Think about it―no two leads are the same. The data collected by HubSpot in their article 30 Thought-Provoking Lead Nurturing Stats You Can't Ignore (MarketingSherpa, InsideSales.com, Forrester Research) shows that:

  • as much as 79% of leads never convert into sales,
  • just 56% of organisations verify leads before passing them to Sales,
  • 60% of users want to contact a sales rep at Consideration stage,
  • on average we need 18 attempts at getting in touch to sell,
  • at least 50% of leads will never become customers.

When you get a hold of the contact details of such a fresh customer, you can’t just pass them to Sales right away. Give them a chance to learn, to mature. Only then, when the moment’s right, you can make an offer they can’t refuse. When to do it? Here’s where a scoring system comes in handy, which, depending on the behaviours and interactions with your content, will be assigning points to a given lead. Over time, their number will allow you to change how your lead is qualified, but more about this later.

How to go about it? It’s best to take a twin-track approach and consider behaviours and demographics. Appreciate those who fit your brand profile (Buyer Persona). If the perfect customer for your product is a PR manager or director representing a major PR agency, go ahead and assign X points to all those who meet these criteria. On the other hand, subtract points from students that you know will take your product for a test drive and most likely won’t end up paying for it in the end. If your product works better for B2B than B2C customers, make sure the former are topping your lists and that Sales will contact them first. Put NGOs that are offered lower prices into a separate funnel.

Scoring proves very effective in content marketing

Make sure that the users who consume more product-related content (e-books, webinars, case studies), participate in your events or look at price lists score as many points to be promoted from lead to MQL (Marketing Qualified Lead). Those who are directly and actively expressing their willingness to learn about your product (create a test account, make an appointment for a Sales presentation) should go through that path quickly. Unlike those, who, e.g., unsubscribed from your newsletter or haven’t opened your emails in months.

Set a threshold that will tell you which leads are properly “warmed up”. Automate the whole process (HubSpot was perfect for us in this regard) so you don’t waste time and give Sales a chance to contact a fresh new MQL right away. Then ask sales reps for feedback and modify your scoring so it picks up quality leads even better.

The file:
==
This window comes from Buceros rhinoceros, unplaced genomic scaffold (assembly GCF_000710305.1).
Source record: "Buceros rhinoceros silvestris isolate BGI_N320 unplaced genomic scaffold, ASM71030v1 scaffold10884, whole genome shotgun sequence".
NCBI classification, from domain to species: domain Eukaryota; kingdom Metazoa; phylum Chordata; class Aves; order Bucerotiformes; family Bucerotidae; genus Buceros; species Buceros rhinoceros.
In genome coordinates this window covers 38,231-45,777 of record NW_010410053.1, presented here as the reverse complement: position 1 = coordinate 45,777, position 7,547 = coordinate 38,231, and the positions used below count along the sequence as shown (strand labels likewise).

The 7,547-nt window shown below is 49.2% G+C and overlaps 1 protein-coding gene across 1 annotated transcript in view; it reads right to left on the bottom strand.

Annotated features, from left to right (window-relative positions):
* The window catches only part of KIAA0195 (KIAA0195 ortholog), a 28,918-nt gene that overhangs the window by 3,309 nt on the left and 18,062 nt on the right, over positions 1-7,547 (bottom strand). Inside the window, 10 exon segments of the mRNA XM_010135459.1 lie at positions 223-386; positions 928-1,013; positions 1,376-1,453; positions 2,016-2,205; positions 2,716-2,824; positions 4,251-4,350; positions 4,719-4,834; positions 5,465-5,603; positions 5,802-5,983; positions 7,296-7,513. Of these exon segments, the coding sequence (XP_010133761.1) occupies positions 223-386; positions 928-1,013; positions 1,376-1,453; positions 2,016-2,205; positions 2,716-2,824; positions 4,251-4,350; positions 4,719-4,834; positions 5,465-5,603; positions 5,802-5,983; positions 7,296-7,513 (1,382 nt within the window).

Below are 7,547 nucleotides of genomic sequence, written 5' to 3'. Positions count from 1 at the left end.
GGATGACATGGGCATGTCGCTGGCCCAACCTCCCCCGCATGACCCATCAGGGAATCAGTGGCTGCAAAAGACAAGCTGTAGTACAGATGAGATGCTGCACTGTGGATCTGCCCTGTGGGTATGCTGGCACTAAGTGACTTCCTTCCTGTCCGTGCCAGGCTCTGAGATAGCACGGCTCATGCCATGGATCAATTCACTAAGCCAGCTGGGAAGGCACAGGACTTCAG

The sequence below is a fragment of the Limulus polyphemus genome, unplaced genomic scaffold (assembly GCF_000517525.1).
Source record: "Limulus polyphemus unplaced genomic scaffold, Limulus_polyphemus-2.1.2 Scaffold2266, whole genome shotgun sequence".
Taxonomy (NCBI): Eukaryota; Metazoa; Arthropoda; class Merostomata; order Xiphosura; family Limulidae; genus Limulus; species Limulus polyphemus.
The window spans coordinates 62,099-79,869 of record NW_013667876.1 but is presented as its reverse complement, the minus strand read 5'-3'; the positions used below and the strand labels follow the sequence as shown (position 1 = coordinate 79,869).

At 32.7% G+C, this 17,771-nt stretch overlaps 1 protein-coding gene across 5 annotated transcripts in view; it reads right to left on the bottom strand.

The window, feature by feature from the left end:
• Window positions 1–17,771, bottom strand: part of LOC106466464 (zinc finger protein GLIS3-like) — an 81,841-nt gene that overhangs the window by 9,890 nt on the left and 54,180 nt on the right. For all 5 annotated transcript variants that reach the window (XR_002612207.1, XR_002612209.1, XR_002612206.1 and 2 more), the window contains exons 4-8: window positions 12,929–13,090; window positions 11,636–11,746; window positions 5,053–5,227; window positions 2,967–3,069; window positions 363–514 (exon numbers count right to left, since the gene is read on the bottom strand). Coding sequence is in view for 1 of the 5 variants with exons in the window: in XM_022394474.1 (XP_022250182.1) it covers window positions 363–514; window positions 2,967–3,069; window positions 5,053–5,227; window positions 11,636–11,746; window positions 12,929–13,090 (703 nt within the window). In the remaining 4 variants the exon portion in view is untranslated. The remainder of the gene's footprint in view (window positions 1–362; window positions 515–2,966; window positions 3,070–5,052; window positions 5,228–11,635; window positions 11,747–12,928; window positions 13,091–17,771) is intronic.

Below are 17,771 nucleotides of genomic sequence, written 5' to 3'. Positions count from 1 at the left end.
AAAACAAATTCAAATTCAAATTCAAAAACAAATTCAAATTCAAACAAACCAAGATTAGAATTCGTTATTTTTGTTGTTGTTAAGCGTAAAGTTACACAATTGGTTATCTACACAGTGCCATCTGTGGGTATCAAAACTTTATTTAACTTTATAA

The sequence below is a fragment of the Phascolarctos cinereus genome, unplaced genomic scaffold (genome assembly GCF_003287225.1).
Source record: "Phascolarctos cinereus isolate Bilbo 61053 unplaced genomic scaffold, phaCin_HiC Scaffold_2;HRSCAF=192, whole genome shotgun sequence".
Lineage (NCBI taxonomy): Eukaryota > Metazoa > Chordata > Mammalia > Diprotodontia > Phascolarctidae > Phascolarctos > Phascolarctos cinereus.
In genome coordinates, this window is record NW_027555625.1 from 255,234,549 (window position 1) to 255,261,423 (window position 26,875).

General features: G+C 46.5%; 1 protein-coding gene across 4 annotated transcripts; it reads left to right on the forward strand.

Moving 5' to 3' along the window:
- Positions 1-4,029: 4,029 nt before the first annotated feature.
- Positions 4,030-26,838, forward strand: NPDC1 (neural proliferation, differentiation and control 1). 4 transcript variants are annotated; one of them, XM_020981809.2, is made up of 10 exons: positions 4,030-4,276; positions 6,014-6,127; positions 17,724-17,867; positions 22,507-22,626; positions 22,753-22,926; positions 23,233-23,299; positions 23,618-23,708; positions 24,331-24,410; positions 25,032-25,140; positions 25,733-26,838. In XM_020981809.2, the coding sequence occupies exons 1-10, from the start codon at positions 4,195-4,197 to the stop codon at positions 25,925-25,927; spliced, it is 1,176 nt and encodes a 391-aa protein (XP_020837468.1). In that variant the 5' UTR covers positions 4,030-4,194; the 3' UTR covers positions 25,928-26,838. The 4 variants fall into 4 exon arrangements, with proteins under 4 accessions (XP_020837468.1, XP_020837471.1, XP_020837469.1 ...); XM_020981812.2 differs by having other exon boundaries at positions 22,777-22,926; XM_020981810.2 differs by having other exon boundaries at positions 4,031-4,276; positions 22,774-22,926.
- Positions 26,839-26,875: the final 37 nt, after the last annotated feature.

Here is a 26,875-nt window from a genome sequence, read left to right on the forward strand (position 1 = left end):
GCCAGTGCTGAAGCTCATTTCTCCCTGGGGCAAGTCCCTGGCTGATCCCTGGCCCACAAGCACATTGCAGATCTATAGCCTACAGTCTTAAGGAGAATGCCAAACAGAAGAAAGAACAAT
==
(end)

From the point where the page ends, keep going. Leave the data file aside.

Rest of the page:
lead scoring example

#4 Bear in mind, there's more than one funnel

Most organisations focus on one marketing and sales funnel and don’t take into account the different points at which the user and the brand meet and the paths that, depending on those points would be able to effectively get him or her through the entire Buyer's Journey. And that’s a major mistake!

By designing funnels based on channels with a lower probability of closing the transaction or longer closing times, we increase sales productivity. How come? Because when we “warm up” slower converting leads, Sales can focus on handling those leads that are ready to be processed.

types of funnels

According to Implisit and their study of hundreds of companies and their sales funnels, average MQL-to-SQL conversion time is 84 days. Obviously, it depends on the sector and the market, as well as the source of a given lead. A website or referrals, e.g., can convert faster than email marketing or events, let alone cold calling.

If you’re into industry events business like I am, I would recommend preparing a separate funnel for each method. While monitoring the whole process, you can provide your leads with appropriate content. This way, they’ll gain points for activity, which will allow them to get to know the product and its benefits better. Be prepared that in this case, you’ll be engaging Sales at a much later stage. But not with less success.

lead conversions benchmarks

#5 Nurturing: it all begins and ends with marketing

Let’s be clear, there’s no such thing as bad leads. There are only cold leads and actions or campaigns targeting the wrong target group. Without a system that automatically picks up the first category, allows marketers to educate them and engage until they’re ready, Sales is wasting time and energy. And we get frustrated because we don’t deliver and go over budget.

A healthy system is one in which, even if a not-ready-yet lead gets passed to Sales, they will be able to bounce it back to Marketing for some “warming” activities. On the other hand, proper lead segmentation and classification by Marketing will lead to these situations being limited to a minimum. Above all, however, it will help prioritise tasks and replicate solutions that have previously produced satisfactory results.

Recommended extra reads:

 

What are your strategies for generating leads in SaaS?

 

Topics: Inbound Marketing, Content Marketing

Edyta Kowal

Written by Edyta Kowal

Edyta is an independent expert in strategy consulting, content marketing, social media and non-standard forms of communication for consumer brands and B2B SaaS. Most often she supports them “from the inside” as a shadow consultant. She’s particularly interested in designing processes to streamline work between sales and marketing. She teaches Internet Marketing to postgraduate students at the AGH University of Science and Technology in Kraków and Białystok University of Technology. Earlier, she spent 4 years managing Prowly’s global marketing and content strategy and running an international public relations service. She was the editor-in-chief of Proto, a public relations website for industry actors, and worked as a PR specialist supporting brands like Castrol and Evenea. After hours, she is a co-driver of a blue mazda MX5.